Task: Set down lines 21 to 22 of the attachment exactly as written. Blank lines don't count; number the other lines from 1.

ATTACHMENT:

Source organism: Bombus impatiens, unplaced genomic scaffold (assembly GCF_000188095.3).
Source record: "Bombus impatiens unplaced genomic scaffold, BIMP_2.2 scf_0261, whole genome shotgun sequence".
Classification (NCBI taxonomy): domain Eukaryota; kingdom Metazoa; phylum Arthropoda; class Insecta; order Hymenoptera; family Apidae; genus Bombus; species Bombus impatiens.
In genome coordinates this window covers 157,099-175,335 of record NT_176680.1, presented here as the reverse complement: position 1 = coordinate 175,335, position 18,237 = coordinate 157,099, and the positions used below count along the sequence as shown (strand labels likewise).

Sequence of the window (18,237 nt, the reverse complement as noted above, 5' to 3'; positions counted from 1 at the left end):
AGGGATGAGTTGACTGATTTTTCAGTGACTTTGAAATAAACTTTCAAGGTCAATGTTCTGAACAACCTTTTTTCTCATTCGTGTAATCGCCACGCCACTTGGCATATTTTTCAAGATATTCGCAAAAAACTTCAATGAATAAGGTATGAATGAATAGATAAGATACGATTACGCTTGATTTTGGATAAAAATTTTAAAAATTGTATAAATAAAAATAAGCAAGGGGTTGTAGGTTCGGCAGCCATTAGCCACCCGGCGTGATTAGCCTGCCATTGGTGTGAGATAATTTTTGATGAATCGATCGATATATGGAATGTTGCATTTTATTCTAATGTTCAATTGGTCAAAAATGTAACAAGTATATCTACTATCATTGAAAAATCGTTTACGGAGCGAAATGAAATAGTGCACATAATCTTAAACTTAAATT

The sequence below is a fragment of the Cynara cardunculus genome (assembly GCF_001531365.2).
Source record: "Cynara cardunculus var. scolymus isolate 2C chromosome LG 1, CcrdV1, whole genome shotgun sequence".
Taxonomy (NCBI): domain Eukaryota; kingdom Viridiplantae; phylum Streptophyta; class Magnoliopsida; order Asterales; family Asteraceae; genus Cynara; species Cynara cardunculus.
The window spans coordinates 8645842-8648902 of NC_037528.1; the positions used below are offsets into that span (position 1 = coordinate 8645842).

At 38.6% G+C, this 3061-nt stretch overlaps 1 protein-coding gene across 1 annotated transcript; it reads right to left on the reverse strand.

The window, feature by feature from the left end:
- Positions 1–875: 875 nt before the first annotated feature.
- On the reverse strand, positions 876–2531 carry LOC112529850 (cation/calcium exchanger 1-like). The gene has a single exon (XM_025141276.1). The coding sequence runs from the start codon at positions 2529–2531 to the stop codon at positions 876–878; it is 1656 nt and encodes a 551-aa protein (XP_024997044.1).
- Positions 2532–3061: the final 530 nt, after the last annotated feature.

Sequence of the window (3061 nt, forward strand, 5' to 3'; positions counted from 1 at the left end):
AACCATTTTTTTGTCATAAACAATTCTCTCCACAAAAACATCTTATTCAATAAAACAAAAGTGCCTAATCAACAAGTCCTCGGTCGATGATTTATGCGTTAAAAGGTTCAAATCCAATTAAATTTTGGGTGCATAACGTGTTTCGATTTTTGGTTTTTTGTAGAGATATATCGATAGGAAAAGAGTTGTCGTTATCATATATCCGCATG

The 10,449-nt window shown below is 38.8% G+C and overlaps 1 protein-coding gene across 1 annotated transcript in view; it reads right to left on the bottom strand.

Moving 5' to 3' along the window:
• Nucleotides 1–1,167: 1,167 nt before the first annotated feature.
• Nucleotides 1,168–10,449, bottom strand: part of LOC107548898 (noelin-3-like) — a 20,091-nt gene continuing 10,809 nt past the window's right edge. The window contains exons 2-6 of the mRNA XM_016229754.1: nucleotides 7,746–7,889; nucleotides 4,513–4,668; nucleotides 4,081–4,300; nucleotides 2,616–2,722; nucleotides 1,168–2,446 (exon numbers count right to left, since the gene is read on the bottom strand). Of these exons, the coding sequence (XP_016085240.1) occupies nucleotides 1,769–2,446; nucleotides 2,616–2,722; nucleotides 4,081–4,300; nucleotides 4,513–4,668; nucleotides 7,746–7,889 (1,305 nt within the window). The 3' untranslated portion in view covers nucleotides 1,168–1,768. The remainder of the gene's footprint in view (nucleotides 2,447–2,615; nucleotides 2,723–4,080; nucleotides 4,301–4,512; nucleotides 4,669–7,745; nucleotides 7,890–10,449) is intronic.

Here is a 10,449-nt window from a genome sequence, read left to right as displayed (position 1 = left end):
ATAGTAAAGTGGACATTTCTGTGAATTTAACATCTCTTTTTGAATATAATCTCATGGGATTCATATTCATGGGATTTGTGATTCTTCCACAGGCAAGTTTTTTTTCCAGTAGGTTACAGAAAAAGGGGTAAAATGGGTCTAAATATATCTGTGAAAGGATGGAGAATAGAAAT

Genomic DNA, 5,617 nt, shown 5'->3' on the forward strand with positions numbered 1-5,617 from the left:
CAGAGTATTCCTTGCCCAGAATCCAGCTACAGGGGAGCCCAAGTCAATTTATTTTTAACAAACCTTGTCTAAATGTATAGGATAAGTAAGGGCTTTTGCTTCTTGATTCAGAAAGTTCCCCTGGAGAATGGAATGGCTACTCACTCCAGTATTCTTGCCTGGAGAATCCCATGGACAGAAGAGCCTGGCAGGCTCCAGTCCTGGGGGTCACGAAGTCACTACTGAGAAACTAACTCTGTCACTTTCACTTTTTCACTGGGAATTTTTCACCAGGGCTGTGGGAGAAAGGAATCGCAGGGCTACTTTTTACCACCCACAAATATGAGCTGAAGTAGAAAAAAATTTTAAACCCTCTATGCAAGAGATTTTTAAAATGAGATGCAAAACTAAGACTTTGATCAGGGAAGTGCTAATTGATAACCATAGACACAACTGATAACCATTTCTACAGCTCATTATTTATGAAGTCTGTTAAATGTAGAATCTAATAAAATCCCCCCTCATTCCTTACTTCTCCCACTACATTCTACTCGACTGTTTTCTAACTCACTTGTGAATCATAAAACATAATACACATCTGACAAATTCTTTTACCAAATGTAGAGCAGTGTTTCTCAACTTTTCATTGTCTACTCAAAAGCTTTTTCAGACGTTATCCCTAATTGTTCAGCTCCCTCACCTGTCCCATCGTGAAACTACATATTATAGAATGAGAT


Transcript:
• Nucleotides 1,168–10,449, bottom strand: part of LOC107548898 (noelin-3-like) — a 20,091-nt gene continuing 10,809 nt past the window's right edge. The window contains exons 2-6 of the mRNA XM_016229754.1: nucleotides 7,746–7,889; nucleotides 4,513–4,668; nucleotides 4,081–4,300; nucleotides 2,616–2,722; nucleotides 1,168–2,446 (exon numbers count right to left, since the gene is read on the bottom strand). Of these exons, the coding sequence (XP_016085240.1) occupies nucleotides 1,769–2,446; nucleotides 2,616–2,722; nucleotides 4,081–4,300; nucleotides 4,513–4,668; nucleotides 7,746–7,889 (1,305 nt within the window). The 3' untranslated portion in view covers nucleotides 1,168–1,768. The remainder of the gene's footprint in view (nucleotides 2,447–2,615; nucleotides 2,723–4,080; nucleotides 4,301–4,512; nucleotides 4,669–7,745; nucleotides 7,890–10,449) is intronic.

Here is a 10,449-nt window from a genome sequence, read left to right as displayed (position 1 = left end):